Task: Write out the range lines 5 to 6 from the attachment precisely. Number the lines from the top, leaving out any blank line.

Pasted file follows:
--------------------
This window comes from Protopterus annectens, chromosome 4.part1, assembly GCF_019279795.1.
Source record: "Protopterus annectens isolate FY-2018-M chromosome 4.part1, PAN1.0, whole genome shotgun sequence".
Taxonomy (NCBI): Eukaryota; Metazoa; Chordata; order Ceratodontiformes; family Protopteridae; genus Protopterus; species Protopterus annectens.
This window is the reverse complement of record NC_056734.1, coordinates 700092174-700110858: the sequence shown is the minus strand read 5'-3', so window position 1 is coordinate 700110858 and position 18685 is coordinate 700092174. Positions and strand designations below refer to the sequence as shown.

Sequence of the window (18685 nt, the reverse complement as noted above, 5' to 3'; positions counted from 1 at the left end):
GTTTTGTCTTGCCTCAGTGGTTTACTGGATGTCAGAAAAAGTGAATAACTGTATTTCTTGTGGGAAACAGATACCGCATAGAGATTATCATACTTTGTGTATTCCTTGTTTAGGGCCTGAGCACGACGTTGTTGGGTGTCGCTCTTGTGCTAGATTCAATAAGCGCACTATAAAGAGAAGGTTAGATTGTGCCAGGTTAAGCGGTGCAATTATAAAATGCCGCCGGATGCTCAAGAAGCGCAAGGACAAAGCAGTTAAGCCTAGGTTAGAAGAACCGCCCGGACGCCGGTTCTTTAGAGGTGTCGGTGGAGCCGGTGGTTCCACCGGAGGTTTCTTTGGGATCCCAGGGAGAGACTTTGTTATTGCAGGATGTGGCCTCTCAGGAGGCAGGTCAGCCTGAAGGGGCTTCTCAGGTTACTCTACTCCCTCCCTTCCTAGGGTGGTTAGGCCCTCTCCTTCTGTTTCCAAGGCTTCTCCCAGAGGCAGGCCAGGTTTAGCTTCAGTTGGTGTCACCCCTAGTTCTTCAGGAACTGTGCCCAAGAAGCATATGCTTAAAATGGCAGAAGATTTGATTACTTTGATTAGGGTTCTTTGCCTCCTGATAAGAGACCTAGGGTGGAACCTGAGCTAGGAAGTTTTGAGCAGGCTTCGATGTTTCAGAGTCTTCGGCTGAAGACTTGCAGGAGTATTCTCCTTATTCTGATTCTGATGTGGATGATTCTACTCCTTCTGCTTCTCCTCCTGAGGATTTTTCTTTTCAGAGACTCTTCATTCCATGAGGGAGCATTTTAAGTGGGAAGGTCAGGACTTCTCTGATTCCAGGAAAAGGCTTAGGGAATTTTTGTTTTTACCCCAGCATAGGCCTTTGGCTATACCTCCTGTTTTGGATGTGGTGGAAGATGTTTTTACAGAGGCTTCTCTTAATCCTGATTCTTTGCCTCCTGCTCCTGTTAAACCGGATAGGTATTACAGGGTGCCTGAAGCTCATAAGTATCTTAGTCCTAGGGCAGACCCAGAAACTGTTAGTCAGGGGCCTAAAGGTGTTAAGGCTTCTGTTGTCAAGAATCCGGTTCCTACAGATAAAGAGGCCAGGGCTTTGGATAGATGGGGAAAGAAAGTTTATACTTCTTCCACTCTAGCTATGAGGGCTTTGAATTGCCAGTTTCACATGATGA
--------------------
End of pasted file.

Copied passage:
Sequence of the window (18685 nt, the reverse complement as noted above, 5' to 3'; positions counted from 1 at the left end):
GTTTTGTCTTGCCTCAGTGGTTTACTGGATGTCAGAAAAAGTGAATAACTGTATTTCTTGTGGGAAACAGATACCGCATAGAGATTATCATACTTTGTGTATTCCTTGTTTAGGGCCTGAGCACGACGTTGTTGGGTGTCGCTCTTGTGCTAGATTCAATAAGCGCACTATAAAGAGAAGGTTAGATTGTGCCAGGTTAAGCGGTGCAATTATAAAATGCCGCCGGATGCTCAAGAAGCGCAAGGACAAAGCAGTTAAGCCTAGGTTAGAAGAACCGCCCGGACGCCGGTTCTTTAGAGGTGTCGGTGGAGCCGGTGGTTCCACCGGAGGTTTCTTTGGGATCCCAGGGAGAGACTTTGTTATTGCAGGATGTGGCCTCTCAGGAGGCAGGTCAGCCTGAAGGGGCTTCTCAGGTTACTCTACTCCCTCCCTTCCTAGGGTGGTTAGGCCCTCTCCTTCTGTTTCCAAGGCTTCTCCCAGAGGCAGGCCAGGTTTAGCTTCAGTTGGTGTCACCCCTAGTTCTTCAGGAACTGTGCCCAAGAAGCATATGCTTAAAATGGCAGAAGATTTGATTACTTTGATTAGGGTTCTTTGCCTCCTGATAAGAGACCTAGGGTGGAACCTGAGCTAGGAAGTTTTGAGCAGGCTTCGATGTTTCAGAGTCTTCGGCTGAAGACTTGCAGGAGTATTCTCCTTATTCTGATTCTGATGTGGATGATTCTACTCCTTCTGCTTCTCCTCCTGAGGATTTTTCTTTTCAGAGACTCTTCATTCCATGAGGGAGCATTTTAAGTGGGAAGGTCAGGACTTCTCTGATTCCAGGAAAAGGCTTAGGGAATTTTTGTTTTTACCCCAGCATAGGCCTTTGGCTATACCTCCTGTTTTGGATGTGGTGGAAGATGTTTTTACAGAGGCTTCTCTTAATCCTGATTCTTTGCCTCCTGCTCCTGTTAAACCGGATAGGTATTACAGGGTGCCTGAAGCTCATAAGTATCTTAGTCCTAGGGCAGACCCAGAAACTGTTAGTCAGGGGCCTAAAGGTGTTAAGGCTTCTGTTGTCAAGAATCCGGTTCCTACAGATAAAGAGGCCAGGGCTTTGGATAGATGGGGAAAGAAAGTTTATACTTCTTCCACTCTAGCTATGAGGGCTTTGAATTGCCAGTTTCACATGATGA